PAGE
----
Re-branding an icon is a risky business, and the thousands who passed through the portals of Oxford’s finest hotel before it became a chain establishment are unlikely to start calling it the Macdonald Randolph anytime soon.
Which may be a good thing while this august hostelry, dogged by traumatic events over the past few years, fights to live up to the five-star rating it mostly deserves.
Inspector Morse fans will know the Randolph from episodes set in and around the famous mansion building facing Magdalen Street and St Giles, and the great and the good have gathered for generations in what’s now known as the Morse Bar to the left of a magnificent lobby which still boasts the Gothic arches, chandeliers and dark wood panelling which have been in place since 1864. That’s when the hotel opened as the only lodgings in town up to scratch for an anticipated royal visit; it has since greeted world leaders from Mikhail Gorbachev to Bill Clinton as well as luminaries of the preceding century.
Today the hotel plays host to American and Asian tour groups as well as parents in town for graduations at Oxford University, whose college shields hang in the dining room. But the Randolph’s killer location, bang opposite the world-class Ashmolean museum and an easy walk from all the city’s golden stone landmark buildings with their dreaming spires, makes it a good bet for any visitor.
No complaints with the rooms leading off corridors adorned with more of those grand arches and marble busts which could have been borrowed from the Ashmolean, except for the long walk for most down a rabbit warren. Inside, rooms are suitably elegant – ours had grey and gold heavy brocade curtains, a gold chenille sofa and matching bed throw and a nod to modernity with a contemporary square headboard, flat-screen TV and Nespresso machine. The bathroom was somewhat less grand, and while adequate lacked normal 5-star bathroom accoutrements like a make-up mirror and a vanity kit.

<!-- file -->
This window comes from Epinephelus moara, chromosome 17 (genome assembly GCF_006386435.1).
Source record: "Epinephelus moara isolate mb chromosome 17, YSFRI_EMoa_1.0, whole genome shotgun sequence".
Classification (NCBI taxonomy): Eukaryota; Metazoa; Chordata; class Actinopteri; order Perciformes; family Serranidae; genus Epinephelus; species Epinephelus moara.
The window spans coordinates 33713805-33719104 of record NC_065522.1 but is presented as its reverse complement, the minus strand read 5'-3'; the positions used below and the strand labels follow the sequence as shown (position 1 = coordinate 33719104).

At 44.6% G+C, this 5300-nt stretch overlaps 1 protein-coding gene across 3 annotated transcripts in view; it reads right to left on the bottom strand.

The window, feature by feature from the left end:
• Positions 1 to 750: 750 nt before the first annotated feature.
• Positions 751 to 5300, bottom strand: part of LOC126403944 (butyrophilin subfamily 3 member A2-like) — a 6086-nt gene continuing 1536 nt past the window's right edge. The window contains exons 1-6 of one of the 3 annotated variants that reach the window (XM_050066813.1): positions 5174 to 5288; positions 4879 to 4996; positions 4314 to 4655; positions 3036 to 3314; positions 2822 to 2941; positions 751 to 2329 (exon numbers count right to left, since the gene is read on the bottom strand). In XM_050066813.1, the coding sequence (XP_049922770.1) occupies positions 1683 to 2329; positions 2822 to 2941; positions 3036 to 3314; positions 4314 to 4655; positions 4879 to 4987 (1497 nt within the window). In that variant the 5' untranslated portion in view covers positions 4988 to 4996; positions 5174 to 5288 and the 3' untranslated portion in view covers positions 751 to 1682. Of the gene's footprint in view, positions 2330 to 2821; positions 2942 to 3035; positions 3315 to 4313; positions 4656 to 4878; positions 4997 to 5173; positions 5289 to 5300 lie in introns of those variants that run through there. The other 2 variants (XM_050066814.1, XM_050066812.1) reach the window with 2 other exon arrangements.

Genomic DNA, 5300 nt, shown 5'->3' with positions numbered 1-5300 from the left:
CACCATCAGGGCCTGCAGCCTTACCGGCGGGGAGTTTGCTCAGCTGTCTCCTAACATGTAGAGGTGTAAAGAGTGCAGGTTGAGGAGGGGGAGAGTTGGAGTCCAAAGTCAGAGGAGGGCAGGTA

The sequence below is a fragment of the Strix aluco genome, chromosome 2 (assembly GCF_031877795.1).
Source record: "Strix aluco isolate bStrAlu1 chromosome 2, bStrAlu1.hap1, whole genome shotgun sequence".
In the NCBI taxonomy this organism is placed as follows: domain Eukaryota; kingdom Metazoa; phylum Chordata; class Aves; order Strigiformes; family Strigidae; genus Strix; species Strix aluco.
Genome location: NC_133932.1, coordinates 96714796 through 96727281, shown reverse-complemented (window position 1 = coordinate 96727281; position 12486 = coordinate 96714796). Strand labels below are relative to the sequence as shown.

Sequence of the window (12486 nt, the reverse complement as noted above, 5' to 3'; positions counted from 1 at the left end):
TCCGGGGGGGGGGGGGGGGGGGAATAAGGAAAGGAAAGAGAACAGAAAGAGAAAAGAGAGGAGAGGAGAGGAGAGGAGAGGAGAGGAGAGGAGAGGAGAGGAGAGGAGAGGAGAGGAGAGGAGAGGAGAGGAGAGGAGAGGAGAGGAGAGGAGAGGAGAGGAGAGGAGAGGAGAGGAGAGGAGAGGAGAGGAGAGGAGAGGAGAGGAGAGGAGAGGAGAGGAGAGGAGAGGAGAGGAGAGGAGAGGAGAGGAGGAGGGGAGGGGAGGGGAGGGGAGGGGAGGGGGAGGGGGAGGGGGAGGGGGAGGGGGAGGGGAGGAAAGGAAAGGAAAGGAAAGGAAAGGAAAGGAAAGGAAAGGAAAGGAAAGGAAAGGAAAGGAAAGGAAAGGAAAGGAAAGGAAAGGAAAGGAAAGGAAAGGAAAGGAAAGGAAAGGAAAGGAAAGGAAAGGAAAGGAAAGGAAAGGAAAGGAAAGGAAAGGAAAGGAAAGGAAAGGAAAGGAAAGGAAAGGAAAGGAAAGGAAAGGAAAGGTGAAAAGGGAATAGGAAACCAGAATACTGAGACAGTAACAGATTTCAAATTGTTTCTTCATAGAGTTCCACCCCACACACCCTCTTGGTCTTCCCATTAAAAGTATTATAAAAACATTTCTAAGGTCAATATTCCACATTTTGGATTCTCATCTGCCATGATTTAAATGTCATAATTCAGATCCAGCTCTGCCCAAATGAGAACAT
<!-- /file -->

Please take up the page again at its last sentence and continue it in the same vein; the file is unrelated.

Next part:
Reception and concierge staff are first class, and only the Acanthus restaurant is in need of serious attention. It certainly looks the part – redecorated in a deep sea-green since a terrible fire tore through the room a few years ago, and hung with magnificent art nouveau chandeliers and oil paintings as well as the aforementioned college shields. Unfortunately, food and service fell short for this reviewer, thanks to the kitchen being short of a head chef and several waiting staff slowing down and losing interest after greeting guests. Breakfast, however, was worth the wait for kippers from a smokery holding a royal warrant; it’s one area where Scotland-based Macdonald scores with access top homegrown suppliers.
The death of a beloved general manager two years ago was cited by a couple of staff members as one reason the Randolph has lost experienced retainers, seemingly struggling to train up replacements to exacting standards. Guests won’t feel a lack of service in their overnight stay but have a right to expect much more – the presence of at least some of the seasonal produce with which Britain is awash in summer on the menu, for example – if choosing to eat in.
Tell me more about the Macdonald Randolph Hotel
Macdonald Randolph Hotel, Beaumont Street, Oxford OX1 2LN
T: 0344 879 9132
Rooms from £200 including breakfast